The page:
Article by Maryann Gaug
As we explore Glacier National Park during our conference, we may hear about shrinking glaciers. Could the park become glacierless in the future?
I recently stumbled upon an interesting book that focuses on a five-year study of six glaciers in the park — The Melting World: A Journey Across America’s Vanishing Glaciers, by science writer and naturalist Christopher White. I decided to download it to my iPad to see what I could learn.
Before writing The Melting World, White tagged along with the U.S. Geological Survey (USGS) team that performed glacial studies between 2008 and 2012. Bottom line, the park’s glaciers are shrinking. Some have shrunk enough that they are now considered snowfields, which don’t slide downhill like glaciers. For quick reference, in 1850 the park reportedly contained 150 alpine glaciers. By 1966, the number had been reduced to 37. An aerial survey in 2005 documented 27 remaining glaciers. Some predictions estimate the remaining ones will vanish by 2030 (or sooner). White also notes studies on other glaciers worldwide, most of which are suffering the same fate as Glacier’s.
The book takes you through the natural history of Glacier’s glaciers as well as a short history of the park’s creation. White intersperses some of his own mountaineering adventures along the way. Being a nerdy type, I enjoyed the descriptions of the USGS team’s survey methods and adventures while studying their different subjects. In addition to surveying the changing boundaries of a glacier, measuring the ice mass and thickness is also important in determining its health.
The glaciers are not only the main attraction of the park — they are also an intricate part of Glacier’s ecosystems. White discusses some of the interactions and how the disappearance of the glaciers may influence the plants and animals of the park. Glaciers store snow and ice that melt gradually throughout the warmer months. Without them, water runoff might diminish, causing problems for everything from stoneflies to westslope cutthroat trout to crop irrigation and human consumption. With temperatures increasing in the Glacier area (evidenced by shrinking glaciers), the snow and rain patterns are changing. Interestingly, the occurrences of avalanches may change, affecting everything from forest fire patterns to wildlife habitat. White notes evidence of trees and plants growing into high alpine meadows. The little pika, who makes its home above tree line, may sometime in the future run out of alpine tundra in which to live. Another concern about the changing glacial scene is the potential loss of biodiversity.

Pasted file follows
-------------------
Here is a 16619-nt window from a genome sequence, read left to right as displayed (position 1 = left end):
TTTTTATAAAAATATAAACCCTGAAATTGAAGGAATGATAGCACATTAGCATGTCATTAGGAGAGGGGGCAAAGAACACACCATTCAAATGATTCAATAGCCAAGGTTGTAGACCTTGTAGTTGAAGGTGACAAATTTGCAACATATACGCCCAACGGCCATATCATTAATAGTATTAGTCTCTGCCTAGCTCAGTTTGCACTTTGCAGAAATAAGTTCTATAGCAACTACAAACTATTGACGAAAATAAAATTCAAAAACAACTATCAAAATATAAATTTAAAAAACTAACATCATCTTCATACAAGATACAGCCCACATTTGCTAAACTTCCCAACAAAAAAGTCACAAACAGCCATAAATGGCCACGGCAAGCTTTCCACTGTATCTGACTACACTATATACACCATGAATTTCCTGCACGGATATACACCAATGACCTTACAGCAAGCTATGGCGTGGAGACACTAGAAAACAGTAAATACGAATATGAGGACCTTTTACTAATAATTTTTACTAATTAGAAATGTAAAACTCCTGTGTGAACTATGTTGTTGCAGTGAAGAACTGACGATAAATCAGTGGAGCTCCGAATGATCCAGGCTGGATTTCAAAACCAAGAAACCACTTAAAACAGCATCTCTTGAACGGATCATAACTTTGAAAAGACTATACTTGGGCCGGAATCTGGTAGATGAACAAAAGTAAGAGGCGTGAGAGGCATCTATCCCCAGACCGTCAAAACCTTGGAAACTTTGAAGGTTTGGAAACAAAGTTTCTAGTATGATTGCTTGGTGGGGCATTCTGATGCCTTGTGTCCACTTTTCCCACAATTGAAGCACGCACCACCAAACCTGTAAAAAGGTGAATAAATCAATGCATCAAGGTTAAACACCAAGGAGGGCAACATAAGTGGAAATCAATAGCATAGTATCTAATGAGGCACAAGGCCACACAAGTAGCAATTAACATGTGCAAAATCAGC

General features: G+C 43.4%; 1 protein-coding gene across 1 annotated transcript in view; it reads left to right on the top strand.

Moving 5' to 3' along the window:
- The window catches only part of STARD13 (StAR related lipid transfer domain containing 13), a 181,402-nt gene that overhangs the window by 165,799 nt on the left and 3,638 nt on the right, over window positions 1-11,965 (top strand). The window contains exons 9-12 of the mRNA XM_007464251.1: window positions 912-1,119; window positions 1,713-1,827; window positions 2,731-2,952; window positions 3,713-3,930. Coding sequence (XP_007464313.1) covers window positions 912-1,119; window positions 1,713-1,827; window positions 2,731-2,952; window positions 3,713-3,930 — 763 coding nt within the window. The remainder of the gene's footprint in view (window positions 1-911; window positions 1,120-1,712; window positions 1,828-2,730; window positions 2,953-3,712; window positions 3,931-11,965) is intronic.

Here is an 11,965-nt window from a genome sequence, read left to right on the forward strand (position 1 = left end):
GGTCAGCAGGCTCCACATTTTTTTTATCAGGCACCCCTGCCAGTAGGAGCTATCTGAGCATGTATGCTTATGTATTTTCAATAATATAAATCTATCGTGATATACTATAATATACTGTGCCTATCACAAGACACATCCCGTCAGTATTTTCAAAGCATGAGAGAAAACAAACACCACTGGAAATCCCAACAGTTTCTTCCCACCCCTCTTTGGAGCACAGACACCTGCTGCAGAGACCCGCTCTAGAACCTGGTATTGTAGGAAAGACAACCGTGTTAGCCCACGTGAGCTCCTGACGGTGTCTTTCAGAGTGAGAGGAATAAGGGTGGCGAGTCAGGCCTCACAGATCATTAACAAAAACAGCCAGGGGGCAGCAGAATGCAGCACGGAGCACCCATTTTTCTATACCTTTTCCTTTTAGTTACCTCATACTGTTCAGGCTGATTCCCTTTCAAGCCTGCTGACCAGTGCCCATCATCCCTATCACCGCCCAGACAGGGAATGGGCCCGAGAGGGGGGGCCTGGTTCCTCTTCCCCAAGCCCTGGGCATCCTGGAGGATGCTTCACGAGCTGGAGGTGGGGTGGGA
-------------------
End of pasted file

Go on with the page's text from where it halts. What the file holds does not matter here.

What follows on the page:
The book also touches on the topic of ice sheets and glaciers melting due to temperatures rising on average across the earth. Meltwaters will create a rise in sea levels (potentially displacing millions of people). Shrinking/disappearing ice could cause water shortages in countries like India and a change in the natural balance that creates the climate we’re used to. A way to think about climate and weather is “Climate is what we expect, weather is what we get.”
If you have time, check out this book for an interesting behind-the-scenes look at Glacier’s glaciers. For a quick look, go to the USGS site about glacial retreat at http://www.nrmsc.usgs.gov/research/glacier_retreat.htm.
See you in Glacier!